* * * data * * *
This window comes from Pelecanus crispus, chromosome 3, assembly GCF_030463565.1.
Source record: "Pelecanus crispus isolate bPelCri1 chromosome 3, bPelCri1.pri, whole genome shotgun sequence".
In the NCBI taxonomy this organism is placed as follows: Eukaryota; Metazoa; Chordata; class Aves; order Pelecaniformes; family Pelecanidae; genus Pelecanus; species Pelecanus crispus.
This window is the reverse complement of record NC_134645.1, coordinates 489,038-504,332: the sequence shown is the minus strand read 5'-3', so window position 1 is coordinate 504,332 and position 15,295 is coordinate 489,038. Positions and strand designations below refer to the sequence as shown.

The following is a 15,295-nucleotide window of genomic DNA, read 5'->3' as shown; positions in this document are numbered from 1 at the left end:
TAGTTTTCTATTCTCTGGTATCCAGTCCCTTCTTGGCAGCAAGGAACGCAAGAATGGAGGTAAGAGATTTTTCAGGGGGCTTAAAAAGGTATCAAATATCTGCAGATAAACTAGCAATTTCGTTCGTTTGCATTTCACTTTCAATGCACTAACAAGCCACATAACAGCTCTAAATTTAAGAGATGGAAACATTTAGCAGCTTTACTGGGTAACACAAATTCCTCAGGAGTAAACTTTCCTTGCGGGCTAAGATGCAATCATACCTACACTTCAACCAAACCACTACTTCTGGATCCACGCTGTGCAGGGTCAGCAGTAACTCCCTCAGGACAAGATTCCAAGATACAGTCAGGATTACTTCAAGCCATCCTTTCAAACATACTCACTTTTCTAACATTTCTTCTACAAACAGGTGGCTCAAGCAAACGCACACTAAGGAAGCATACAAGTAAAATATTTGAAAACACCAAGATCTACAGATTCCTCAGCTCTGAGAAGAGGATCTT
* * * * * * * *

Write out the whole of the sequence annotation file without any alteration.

This window comes from Pelecanus crispus, chromosome 3, assembly GCF_030463565.1.
Source record: "Pelecanus crispus isolate bPelCri1 chromosome 3, bPelCri1.pri, whole genome shotgun sequence".
In the NCBI taxonomy this organism is placed as follows: Eukaryota; Metazoa; Chordata; class Aves; order Pelecaniformes; family Pelecanidae; genus Pelecanus; species Pelecanus crispus.
This window is the reverse complement of record NC_134645.1, coordinates 489,038-504,332: the sequence shown is the minus strand read 5'-3', so window position 1 is coordinate 504,332 and position 15,295 is coordinate 489,038. Positions and strand designations below refer to the sequence as shown.

The following is a 15,295-nucleotide window of genomic DNA, read 5'->3' as shown; positions in this document are numbered from 1 at the left end:
TAGTTTTCTATTCTCTGGTATCCAGTCCCTTCTTGGCAGCAAGGAACGCAAGAATGGAGGTAAGAGATTTTTCAGGGGGCTTAAAAAGGTATCAAATATCTGCAGATAAACTAGCAATTTCGTTCGTTTGCATTTCACTTTCAATGCACTAACAAGCCACATAACAGCTCTAAATTTAAGAGATGGAAACATTTAGCAGCTTTACTGGGTAACACAAATTCCTCAGGAGTAAACTTTCCTTGCGGGCTAAGATGCAATCATACCTACACTTCAACCAAACCACTACTTCTGGATCCACGCTGTGCAGGGTCAGCAGTAACTCCCTCAGGACAAGATTCCAAGATACAGTCAGGATTACTTCAAGCCATCCTTTCAAACATACTCACTTTTCTAACATTTCTTCTACAAACAGGTGGCTCAAGCAAACGCACACTAAGGAAGCATACAAGTAAAATATTTGAAAACACCAAGATCTACAGATTCCTCAGCTCTGAGAAGAGGATCTT